The artist and owner of a tattoo parlor on Hoang Hoa Tham Street in Hanoi’s Ba Dinh District deftly uses a tattoo gun, whose screech engulfs the place.
On the table is Nguyen Kim Ngan, 34, who knits her brows as the tattoo needle touches her flesh. This is the second time the mother of two is getting a tattoo.
She says: “I would have loved to have tattoos when I was young, but I was too shy. Only when people started to be more accepting did I screw up the courage to get a tattoo last year.”
The artist says in the last few years her customer demographics have changed greatly. In the past most were youngsters, but now they are mainly married office workers and their numbers are increasing, she says.
For instance, that day, after Ngan, she will have four more customers, all married and around 40.
Phan Phuong Anh, 22, an employee at a tattoo shop on Xuan Dieu Street in the capital’s Tay Ho District, has the same thing to say.
“Over the past year the number of married women coming to my place has increased one and a half times, and many of them have become regular customers.”
She says for most young customers tattoos are a form of decoration and so they often choose small, simple images on exposed parts of the body such as shoulders, ankles, neck, and arms.
But housewives often want tattoos for a different reason: covering C-section scars.
However, after getting the first tattoo, they soon get “addicted” and keep returning for more.
Besides, they choose to get tattoos in places normally covered by clothes and prefer larger and more sophisticated ones often as some kind of statement.
Last year Ngan got her first tattoo, a bodhi leaf to celebrate her birthday and express her appreciation of Buddhism.
She says: “I had thought it would be painful and was mentally prepared for it, but it turned out the pain was slight and the process only took 20 minutes.”
Her husband found her tattoo attractive, making her feel assured.
This year she is having another in memory of a child she lost due to a miscarriage, a daisy she herself designed.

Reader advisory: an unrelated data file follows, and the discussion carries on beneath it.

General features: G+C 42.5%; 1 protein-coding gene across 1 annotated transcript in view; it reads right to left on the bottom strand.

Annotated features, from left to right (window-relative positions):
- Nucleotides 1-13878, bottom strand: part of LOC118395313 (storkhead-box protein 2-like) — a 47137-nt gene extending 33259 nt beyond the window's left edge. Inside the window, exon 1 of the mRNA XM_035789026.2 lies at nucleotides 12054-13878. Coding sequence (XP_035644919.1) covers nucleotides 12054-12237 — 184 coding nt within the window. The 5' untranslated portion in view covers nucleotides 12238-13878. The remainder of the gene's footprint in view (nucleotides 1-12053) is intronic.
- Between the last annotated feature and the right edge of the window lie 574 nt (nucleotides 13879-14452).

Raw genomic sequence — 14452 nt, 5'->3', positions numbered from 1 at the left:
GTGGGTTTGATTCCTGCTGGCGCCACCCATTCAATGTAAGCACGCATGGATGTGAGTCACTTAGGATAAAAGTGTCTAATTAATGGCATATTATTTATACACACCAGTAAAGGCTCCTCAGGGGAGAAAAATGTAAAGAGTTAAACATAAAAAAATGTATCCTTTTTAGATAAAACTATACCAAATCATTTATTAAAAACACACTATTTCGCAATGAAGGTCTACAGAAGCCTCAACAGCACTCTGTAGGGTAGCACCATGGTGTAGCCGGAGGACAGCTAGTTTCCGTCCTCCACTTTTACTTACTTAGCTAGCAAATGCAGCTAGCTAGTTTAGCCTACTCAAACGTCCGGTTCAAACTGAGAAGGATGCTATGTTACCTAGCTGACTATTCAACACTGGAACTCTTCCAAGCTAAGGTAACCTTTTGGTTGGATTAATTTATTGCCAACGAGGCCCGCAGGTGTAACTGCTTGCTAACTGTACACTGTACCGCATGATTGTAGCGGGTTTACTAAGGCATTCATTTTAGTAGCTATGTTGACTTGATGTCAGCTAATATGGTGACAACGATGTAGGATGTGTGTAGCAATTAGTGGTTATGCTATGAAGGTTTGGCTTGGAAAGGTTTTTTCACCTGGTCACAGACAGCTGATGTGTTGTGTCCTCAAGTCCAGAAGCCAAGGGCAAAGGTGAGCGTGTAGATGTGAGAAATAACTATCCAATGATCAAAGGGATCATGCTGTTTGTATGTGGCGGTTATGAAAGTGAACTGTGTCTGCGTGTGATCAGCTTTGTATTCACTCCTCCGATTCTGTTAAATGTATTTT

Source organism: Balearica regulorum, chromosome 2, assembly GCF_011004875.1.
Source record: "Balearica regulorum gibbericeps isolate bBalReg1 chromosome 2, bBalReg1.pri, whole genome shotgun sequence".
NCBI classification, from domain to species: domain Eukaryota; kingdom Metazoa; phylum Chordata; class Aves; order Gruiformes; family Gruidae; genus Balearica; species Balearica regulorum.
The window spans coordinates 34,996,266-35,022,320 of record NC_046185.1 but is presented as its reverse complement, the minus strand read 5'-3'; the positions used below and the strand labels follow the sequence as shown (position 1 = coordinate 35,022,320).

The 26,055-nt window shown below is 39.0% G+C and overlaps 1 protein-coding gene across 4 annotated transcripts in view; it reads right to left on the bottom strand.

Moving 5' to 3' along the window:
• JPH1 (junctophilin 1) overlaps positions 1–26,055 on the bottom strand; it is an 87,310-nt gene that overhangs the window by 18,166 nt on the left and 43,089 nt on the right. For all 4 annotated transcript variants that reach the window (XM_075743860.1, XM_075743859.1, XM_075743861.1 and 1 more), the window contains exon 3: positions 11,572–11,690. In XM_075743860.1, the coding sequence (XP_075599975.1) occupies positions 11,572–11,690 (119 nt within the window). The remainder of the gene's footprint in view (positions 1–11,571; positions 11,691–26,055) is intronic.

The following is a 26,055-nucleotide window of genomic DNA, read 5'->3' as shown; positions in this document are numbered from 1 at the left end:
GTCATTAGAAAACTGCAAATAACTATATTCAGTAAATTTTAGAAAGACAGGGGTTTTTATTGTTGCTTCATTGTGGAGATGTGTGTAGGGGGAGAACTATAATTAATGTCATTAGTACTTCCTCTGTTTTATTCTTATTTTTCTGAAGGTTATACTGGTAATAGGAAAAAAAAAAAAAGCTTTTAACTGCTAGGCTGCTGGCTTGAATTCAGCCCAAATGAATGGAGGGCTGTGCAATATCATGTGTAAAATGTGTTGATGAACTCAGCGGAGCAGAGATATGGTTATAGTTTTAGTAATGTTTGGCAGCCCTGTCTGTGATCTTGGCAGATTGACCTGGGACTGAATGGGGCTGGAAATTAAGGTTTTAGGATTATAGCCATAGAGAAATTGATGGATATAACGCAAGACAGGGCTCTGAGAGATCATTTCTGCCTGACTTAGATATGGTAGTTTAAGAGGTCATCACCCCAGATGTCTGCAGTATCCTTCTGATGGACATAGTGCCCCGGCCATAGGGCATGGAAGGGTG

“The daisy is the flower of April, my birth month. It also symbolizes enlightenment.”
For Tran Anh Tu, 25, an English teacher, tattooing is like psychotherapy.
“I got this tattoo after getting divorced,” she says, pointing to a fish skeleton tattoo on her hand. In 2020 she broke up with her husband after nine months of marriage since she could not “keep trying to be a good housewife to please him.”
Before her marriage she had a rabbit tattoo on the back just below her shoulder. “My friend opened a tattoo shop and casually asked if I wanted a tattoo. I agreed right away without thinking much.”
An art enthusiast, she wanted to get more and more tattoos to express the paintings she loved, but her husband disliked the idea.
The day she and her husband walked out of court after their divorce, Tu went straight to a tattoo parlor as a mark of protest against the control.
Since then she has had a new tattoo once every few months.
She has 10 of them now in all sizes stretching all over her arms. “The tattoos are symmetrical, showing balance and reminding me not to live to please others while losing myself in the process.”
Nga says: “Someone flew from Ho Chi Minh City to Hanoi and back within a day to get a tattoo to temporarily forget some family sadness.
“For these women, tattoos are a way to process difficult emotions.”
For Tran Anh Tu, 25, of Hanoi, tattoos are messages that remind her to stay true to herself. Photo by VnExpress/ Minh Trang.
As tattooists like Nga and Anh say, society is now more accepting of tattoos.
“A married woman came to get a tattoo accompanied by her husband and children as cheerleaders,” Anh says.
Nevertheless, the stigma has not totally disappeared.
Nguyen Dieu Thuy, 41, a department head at a media agency in Hanoi, had always wanted to get a tattoo but desisted because her husband did not seem to like the idea.
But last year, on her 40th birthday, she decided to simply indulge herself since “otherwise, when can I be true to myself?”
She decided to get a small four-leaf clover tattoo on her wrist to symbolize good luck as she was about to change her career.
When she returned home that day, she was teased by her husband.
“Why do people accept eyebrow tattooing but stigmatize body tattoo?” she asks.
The answer is not hard to find: Tattoos once used to be associated with gangsters, criminals and prostitutes, and ink on the body was a sign of antisocial behavior.
This year Thuy got another tattoo but did not tell her husband in advance. She got a queen bee on her right ankle.
“I want more tattoos, but need to plan carefully” she says.
Despite her husband’s support, Ngan remains cautious. Before getting any new tattoo, she explains its meaning to her husband and chooses discreet parts of her body.
She tells her children her tattoos are not some kind of fad she but simply for self-expression.
Tu’s experience with her ex-husband means she no longer wants to please others at her expense. She openly talks about her tattoos with her colleagues and family.
She has also found a new boyfriend, a tattoo lover.